Anticipating Easter: A Sermon on Luke 24


We are jumping the gun this week in the race toward Easter. Among you are some who are groping for thoughts on what you’ll say from a pulpit that morning. You might find something here that will clarify the murk and point you down a path. All of us, regardless of vocation, are commissioned in baptism to a life that includes a trip to church on Easter, and the need—the opportunity too—to account for this with people we spend our days with. In 2019 that may well include members of our own families. Here then is an accounting resource, one that may aid you over the next many days to give a reason, with gentleness and respect, for the hope so strongly within you (cf. 1 Peter 3:15-16) that you can’t help but pester the reluctant other to tag along on Easter Sunday.

Today’s writer, Steve Albertin, retired last October from a career in parish ministry. This means he’s about to spend his first Easter Sunday in 40 years with no responsibilities for serving at the front of congregation. God grant him high delight as he sits and listens for once.

Peace and Joy,
The Crossing Community

“Remember How He Told You”: A Sermon on Luke 24:1-12

by the Rev. Dr. Steven E. Albertin

baptism (from Canva)

From Luke 24—

On the first day of the week, at early dawn, [the women] came to the tomb, taking the spices that they had prepared. 2They found the stone rolled away from the tomb, 3but when they went in, they did not find the body. 4While they were perplexed about this, suddenly two men in dazzling clothes stood beside them. 5The women were terrified and bowed their faces to the ground, but the men said to them, ‘Why do you look for the living among the dead? He is not here, but has risen.6Remember how he told you, while he was still in Galilee, 7that the Son of Man must be handed over to sinners, and be crucified, and on the third day rise again.’ 8Then they remembered his words, 9and returning from the tomb, they told all this to the eleven and to all the rest. 10Now it was Mary Magdalene, Joanna, Mary the mother of James, and the other women with them who told this to the apostles. 11But these words seemed to them an idle tale, and they did not believe them. 12But Peter got up and ran to the tomb; stooping and looking in, he saw the linen cloths by themselves; then he went home, amazed at what had happened.

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The women had hoped that things would be different. Jesus had generated so many hopes and dreams. But all of that came to a grinding and screeching halt with His death. The promise of a new kind of life and a new kind of world was now broken and shattered like all the other broken promises that littered their lives.

It was back to business as usual. “On the first day of the week,” the women went to tomb to complete the rituals of death and finish their grieving. Like all of us, they have resigned themselves to living in a world where promises are continually broken, where dreams are constantly disappointed, where hopes always seem to become illusions and where finally all you just want to do is go off and cry.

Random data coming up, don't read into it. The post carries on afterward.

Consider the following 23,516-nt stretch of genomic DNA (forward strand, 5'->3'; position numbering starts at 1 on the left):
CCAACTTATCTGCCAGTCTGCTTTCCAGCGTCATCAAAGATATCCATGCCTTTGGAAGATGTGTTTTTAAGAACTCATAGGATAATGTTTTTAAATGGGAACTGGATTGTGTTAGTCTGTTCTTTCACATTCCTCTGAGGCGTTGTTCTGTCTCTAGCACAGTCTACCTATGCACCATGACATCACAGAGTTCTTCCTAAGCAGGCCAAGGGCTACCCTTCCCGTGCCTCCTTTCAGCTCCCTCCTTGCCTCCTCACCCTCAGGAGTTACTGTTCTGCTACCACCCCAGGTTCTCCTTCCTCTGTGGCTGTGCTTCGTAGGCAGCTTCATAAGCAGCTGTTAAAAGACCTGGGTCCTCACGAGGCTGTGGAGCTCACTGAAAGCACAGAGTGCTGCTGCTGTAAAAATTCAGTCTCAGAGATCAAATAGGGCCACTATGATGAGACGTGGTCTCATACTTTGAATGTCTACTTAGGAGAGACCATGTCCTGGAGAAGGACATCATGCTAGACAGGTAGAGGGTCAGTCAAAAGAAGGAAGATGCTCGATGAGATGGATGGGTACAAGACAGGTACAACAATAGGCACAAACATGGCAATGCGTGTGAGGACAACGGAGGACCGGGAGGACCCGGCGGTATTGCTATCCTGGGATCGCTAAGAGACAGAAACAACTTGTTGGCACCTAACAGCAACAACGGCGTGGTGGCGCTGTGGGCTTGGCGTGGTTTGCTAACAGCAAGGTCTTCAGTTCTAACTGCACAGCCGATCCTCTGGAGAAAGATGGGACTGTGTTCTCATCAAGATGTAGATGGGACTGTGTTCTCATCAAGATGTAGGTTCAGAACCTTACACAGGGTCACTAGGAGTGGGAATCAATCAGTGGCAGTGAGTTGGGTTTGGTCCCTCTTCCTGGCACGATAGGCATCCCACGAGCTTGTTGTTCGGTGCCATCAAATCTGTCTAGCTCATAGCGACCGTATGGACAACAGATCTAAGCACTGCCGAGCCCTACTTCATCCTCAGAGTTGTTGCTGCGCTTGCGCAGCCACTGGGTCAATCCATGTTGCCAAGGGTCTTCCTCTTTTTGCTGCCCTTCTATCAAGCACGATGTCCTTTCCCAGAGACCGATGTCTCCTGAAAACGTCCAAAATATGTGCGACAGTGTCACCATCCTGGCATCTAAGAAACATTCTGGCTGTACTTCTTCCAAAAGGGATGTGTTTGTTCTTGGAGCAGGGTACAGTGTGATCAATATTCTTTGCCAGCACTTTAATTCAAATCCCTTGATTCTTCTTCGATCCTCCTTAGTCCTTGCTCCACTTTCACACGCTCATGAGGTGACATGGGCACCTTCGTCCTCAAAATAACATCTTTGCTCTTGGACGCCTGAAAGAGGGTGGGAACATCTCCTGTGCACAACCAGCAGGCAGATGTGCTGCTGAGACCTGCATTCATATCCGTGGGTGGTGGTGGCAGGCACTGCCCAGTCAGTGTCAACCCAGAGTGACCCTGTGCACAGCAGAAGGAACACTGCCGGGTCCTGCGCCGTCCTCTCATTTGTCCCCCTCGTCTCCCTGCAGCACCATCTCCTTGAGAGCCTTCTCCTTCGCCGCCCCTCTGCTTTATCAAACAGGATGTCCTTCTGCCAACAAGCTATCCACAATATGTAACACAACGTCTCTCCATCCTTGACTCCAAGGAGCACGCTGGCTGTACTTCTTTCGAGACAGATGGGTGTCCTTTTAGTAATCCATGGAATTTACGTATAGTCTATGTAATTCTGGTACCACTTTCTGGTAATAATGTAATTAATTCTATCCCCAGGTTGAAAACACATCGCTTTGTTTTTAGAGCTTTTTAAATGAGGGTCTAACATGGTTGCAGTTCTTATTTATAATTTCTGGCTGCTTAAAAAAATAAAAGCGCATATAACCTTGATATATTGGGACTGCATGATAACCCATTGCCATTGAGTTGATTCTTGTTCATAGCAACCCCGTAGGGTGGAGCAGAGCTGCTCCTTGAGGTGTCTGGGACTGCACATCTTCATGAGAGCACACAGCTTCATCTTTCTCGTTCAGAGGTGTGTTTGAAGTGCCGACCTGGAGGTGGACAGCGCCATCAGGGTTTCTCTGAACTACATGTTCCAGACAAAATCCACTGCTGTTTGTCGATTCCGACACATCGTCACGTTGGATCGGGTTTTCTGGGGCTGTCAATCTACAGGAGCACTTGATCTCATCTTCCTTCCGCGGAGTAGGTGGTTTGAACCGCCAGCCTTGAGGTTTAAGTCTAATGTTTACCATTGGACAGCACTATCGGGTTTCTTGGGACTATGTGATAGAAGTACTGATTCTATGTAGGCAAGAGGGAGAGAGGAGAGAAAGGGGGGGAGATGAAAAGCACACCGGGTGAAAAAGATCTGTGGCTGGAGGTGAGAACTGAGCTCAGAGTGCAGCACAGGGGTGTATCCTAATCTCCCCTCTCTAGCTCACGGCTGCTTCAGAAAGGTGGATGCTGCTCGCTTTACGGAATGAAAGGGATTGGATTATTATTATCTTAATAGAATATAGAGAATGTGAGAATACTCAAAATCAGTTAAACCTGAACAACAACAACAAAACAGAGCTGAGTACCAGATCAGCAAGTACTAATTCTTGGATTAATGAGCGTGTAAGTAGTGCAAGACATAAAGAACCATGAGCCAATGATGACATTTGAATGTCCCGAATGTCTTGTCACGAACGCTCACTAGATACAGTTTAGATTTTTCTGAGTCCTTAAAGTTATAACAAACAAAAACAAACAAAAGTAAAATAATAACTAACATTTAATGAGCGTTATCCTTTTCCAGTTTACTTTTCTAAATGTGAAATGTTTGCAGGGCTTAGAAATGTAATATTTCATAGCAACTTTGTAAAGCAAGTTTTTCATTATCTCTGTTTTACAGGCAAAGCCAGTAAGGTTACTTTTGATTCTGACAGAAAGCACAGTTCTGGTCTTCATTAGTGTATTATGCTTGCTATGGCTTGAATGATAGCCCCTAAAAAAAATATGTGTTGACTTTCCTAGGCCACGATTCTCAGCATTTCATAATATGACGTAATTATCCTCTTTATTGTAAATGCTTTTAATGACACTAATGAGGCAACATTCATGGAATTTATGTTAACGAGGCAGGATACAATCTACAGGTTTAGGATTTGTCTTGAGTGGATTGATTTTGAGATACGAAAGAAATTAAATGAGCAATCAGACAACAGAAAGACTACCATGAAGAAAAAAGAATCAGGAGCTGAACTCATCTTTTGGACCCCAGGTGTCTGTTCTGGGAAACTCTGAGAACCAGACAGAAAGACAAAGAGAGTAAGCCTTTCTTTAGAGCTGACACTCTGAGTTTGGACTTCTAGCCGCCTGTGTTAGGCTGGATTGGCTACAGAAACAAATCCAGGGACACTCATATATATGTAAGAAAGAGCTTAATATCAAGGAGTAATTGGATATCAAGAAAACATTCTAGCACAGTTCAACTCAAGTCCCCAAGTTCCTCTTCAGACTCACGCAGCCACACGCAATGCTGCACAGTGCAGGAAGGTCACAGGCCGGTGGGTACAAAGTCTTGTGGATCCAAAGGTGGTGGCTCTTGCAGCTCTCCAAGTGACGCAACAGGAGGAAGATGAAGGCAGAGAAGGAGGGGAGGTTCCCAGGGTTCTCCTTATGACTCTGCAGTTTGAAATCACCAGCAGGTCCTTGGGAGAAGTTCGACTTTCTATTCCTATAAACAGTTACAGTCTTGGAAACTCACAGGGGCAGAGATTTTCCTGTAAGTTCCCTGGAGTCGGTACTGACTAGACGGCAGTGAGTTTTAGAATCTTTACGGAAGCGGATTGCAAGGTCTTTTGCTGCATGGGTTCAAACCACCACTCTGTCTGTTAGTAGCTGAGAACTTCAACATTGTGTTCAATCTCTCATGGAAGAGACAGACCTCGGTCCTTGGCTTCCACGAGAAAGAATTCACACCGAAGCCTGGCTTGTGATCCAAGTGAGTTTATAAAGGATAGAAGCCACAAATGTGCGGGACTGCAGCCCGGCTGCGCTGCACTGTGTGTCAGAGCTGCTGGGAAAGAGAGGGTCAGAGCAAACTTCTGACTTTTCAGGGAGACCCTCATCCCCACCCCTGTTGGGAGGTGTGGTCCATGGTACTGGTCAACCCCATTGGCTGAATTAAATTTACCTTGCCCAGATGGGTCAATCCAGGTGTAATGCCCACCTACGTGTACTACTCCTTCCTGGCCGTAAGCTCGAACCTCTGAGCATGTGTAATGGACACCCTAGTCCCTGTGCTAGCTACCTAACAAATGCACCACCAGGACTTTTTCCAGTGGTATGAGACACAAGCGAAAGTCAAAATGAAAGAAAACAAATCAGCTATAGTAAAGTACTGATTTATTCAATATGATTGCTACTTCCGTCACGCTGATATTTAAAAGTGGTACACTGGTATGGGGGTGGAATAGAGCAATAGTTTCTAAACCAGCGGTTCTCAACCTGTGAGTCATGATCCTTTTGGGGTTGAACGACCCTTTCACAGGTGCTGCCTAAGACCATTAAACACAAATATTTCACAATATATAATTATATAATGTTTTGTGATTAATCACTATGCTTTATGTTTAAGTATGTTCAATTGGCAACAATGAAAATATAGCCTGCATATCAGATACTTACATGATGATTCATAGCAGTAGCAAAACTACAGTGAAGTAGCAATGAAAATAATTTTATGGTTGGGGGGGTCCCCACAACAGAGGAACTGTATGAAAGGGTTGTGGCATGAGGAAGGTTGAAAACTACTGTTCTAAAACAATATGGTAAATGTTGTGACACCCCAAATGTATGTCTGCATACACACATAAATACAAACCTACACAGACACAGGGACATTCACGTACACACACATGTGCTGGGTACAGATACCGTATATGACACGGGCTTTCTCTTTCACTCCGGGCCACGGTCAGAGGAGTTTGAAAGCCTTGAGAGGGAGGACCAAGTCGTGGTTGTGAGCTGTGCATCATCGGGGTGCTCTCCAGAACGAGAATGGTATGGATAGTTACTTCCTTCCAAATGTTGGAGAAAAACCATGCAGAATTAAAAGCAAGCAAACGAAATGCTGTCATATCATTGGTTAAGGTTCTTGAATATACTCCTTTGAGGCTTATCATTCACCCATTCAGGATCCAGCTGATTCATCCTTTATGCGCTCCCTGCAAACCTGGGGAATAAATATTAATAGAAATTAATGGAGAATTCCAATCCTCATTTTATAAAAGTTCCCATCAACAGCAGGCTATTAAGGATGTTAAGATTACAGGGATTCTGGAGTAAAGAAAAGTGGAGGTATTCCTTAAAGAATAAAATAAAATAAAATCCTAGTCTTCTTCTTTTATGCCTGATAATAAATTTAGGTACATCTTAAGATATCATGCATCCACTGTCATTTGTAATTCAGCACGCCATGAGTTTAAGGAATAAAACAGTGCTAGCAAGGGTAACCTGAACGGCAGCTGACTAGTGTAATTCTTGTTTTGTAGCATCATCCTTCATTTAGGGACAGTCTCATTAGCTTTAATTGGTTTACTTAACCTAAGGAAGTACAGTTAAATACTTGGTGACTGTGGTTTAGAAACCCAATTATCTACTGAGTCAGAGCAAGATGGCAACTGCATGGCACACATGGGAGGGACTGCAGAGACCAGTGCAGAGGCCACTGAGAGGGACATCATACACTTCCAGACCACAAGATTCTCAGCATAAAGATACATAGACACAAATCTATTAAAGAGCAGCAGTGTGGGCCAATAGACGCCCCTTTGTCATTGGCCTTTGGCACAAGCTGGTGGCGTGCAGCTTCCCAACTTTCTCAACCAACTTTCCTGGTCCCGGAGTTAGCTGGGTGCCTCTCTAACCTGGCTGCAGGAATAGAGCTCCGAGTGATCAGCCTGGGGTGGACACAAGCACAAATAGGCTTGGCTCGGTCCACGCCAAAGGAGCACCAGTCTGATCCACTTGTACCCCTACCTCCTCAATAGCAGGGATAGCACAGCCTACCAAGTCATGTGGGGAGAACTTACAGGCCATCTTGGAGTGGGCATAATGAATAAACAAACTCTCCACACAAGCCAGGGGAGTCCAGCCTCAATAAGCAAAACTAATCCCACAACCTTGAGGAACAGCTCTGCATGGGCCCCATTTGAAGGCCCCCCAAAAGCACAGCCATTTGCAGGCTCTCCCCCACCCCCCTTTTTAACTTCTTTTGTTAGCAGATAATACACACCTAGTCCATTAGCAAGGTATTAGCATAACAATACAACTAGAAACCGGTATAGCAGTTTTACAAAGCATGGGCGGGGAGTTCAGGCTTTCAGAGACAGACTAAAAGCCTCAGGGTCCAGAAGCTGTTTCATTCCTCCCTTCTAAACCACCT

However, when the women arrived at the tomb and did not find the body, things did not compute. What had happened to Jesus’ body? Had it been stolen? Dead bodies do not just resuscitate and walk away.

We may want to criticize the women for not being prepared for this. The two men in dazzling clothes seemed to do that when they sarcastically asked, “Why do you look for the living among the dead?” However, would we have responded any differently? Probably not, for we too are jaded and cynical about a world where promises are made and broken at the drop of a hat. Like the women, we have resigned ourselves to the inevitable. We have given up on the promises of God because that seems to be the only way to go on living.

It would have been wonderfully glorious if Jesus was right, if God really could be trusted, if sins really could be forgiven, if cheeks really could be turned, if enemies really could be loved, if the lion really could lie down with the lamb, if we really could “love one another as I have loved you.” But Jesus is dead, even if His body is no longer in the tomb. All the hope He offered this world is dead with him. We are no longer willing or able to believe that it could be any different.

However, the women were not only perplexed and confused; they were terrified by the implications of an empty tomb and the presence of these two men in dazzling clothes. In language reminiscent of so many other encounters between God and humanity in the Bible, the women sensed that being in the presence of God was not good news!

Why? Because the world with which they had made their cozy compromise was falling apart. They had resigned themselves to cope with a world of broken and betrayed promises where all you can hope to do is “cut your losses” and “deal with it.” However, now God has interrupted that world and all they could think of was that somehow in some way they had blown it. They had failed to measure up to God’s expectations. They were “busted.”

Were they wrong to have come to the tomb? Should they have known better? Had they somehow disappointed their now dead friend and were going to have to pay for it? All they could think of doing was bowing their faces to the ground with the desperate hope that somehow they could get themselves out of this mess.